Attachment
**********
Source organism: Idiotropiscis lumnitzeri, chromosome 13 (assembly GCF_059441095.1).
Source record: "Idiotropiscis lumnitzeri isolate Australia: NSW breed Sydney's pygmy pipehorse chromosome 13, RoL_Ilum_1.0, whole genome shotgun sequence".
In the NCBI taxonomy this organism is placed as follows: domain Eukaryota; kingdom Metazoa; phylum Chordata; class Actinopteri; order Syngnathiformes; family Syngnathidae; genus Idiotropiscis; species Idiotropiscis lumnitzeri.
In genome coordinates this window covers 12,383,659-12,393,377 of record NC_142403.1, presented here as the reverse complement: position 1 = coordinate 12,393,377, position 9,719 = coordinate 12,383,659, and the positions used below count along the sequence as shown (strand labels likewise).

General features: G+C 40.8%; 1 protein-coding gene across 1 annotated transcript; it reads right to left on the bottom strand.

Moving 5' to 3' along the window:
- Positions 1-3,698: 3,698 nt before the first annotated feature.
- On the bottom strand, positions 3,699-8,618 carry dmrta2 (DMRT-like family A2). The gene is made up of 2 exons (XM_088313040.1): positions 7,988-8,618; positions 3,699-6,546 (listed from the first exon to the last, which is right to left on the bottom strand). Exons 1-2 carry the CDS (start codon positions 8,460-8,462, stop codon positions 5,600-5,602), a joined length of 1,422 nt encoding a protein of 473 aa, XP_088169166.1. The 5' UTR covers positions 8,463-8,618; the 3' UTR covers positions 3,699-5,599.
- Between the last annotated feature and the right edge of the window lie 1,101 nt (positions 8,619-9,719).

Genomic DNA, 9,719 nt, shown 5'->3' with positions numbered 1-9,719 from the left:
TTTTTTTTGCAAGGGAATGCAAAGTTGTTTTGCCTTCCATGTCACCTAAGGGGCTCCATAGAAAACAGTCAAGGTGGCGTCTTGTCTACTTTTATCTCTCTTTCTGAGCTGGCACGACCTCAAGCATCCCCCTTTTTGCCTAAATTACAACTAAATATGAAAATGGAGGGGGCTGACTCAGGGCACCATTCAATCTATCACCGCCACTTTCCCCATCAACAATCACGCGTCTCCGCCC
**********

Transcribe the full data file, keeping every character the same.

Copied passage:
Source organism: Idiotropiscis lumnitzeri, chromosome 13 (assembly GCF_059441095.1).
Source record: "Idiotropiscis lumnitzeri isolate Australia: NSW breed Sydney's pygmy pipehorse chromosome 13, RoL_Ilum_1.0, whole genome shotgun sequence".
In the NCBI taxonomy this organism is placed as follows: domain Eukaryota; kingdom Metazoa; phylum Chordata; class Actinopteri; order Syngnathiformes; family Syngnathidae; genus Idiotropiscis; species Idiotropiscis lumnitzeri.
In genome coordinates this window covers 12,383,659-12,393,377 of record NC_142403.1, presented here as the reverse complement: position 1 = coordinate 12,393,377, position 9,719 = coordinate 12,383,659, and the positions used below count along the sequence as shown (strand labels likewise).

General features: G+C 40.8%; 1 protein-coding gene across 1 annotated transcript; it reads right to left on the bottom strand.

Moving 5' to 3' along the window:
- Positions 1-3,698: 3,698 nt before the first annotated feature.
- On the bottom strand, positions 3,699-8,618 carry dmrta2 (DMRT-like family A2). The gene is made up of 2 exons (XM_088313040.1): positions 7,988-8,618; positions 3,699-6,546 (listed from the first exon to the last, which is right to left on the bottom strand). Exons 1-2 carry the CDS (start codon positions 8,460-8,462, stop codon positions 5,600-5,602), a joined length of 1,422 nt encoding a protein of 473 aa, XP_088169166.1. The 5' UTR covers positions 8,463-8,618; the 3' UTR covers positions 3,699-5,599.
- Between the last annotated feature and the right edge of the window lie 1,101 nt (positions 8,619-9,719).

Genomic DNA, 9,719 nt, shown 5'->3' with positions numbered 1-9,719 from the left:
TTTTTTTTGCAAGGGAATGCAAAGTTGTTTTGCCTTCCATGTCACCTAAGGGGCTCCATAGAAAACAGTCAAGGTGGCGTCTTGTCTACTTTTATCTCTCTTTCTGAGCTGGCACGACCTCAAGCATCCCCCTTTTTGCCTAAATTACAACTAAATATGAAAATGGAGGGGGCTGACTCAGGGCACCATTCAATCTATCACCGCCACTTTCCCCATCAACAATCACGCGTCTCCGCCC